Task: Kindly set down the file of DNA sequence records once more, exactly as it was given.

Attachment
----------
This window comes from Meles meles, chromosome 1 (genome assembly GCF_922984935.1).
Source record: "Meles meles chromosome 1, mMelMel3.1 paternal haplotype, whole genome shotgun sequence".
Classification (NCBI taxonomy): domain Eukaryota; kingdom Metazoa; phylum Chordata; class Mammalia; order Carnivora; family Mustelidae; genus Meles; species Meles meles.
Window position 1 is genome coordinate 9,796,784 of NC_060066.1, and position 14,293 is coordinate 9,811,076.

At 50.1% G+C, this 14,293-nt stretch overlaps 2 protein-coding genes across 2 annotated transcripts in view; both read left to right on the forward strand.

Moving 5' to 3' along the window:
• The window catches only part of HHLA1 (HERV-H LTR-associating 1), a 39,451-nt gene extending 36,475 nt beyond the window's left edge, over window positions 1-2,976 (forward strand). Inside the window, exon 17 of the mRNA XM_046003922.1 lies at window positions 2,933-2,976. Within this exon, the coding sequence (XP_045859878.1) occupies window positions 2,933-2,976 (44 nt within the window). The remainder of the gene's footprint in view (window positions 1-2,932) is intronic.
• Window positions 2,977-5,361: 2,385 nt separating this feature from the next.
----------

This window comes from Meles meles, chromosome 1 (genome assembly GCF_922984935.1).
Source record: "Meles meles chromosome 1, mMelMel3.1 paternal haplotype, whole genome shotgun sequence".
Classification (NCBI taxonomy): domain Eukaryota; kingdom Metazoa; phylum Chordata; class Mammalia; order Carnivora; family Mustelidae; genus Meles; species Meles meles.
Window position 1 is genome coordinate 9,796,784 of NC_060066.1, and position 14,293 is coordinate 9,811,076.

At 50.1% G+C, this 14,293-nt stretch overlaps 2 protein-coding genes across 2 annotated transcripts in view; both read left to right on the forward strand.

Moving 5' to 3' along the window:
• The window catches only part of HHLA1 (HERV-H LTR-associating 1), a 39,451-nt gene extending 36,475 nt beyond the window's left edge, over window positions 1-2,976 (forward strand). Inside the window, exon 17 of the mRNA XM_046003922.1 lies at window positions 2,933-2,976. Within this exon, the coding sequence (XP_045859878.1) occupies window positions 2,933-2,976 (44 nt within the window). The remainder of the gene's footprint in view (window positions 1-2,932) is intronic.
• Window positions 2,977-5,361: 2,385 nt separating this feature from the next.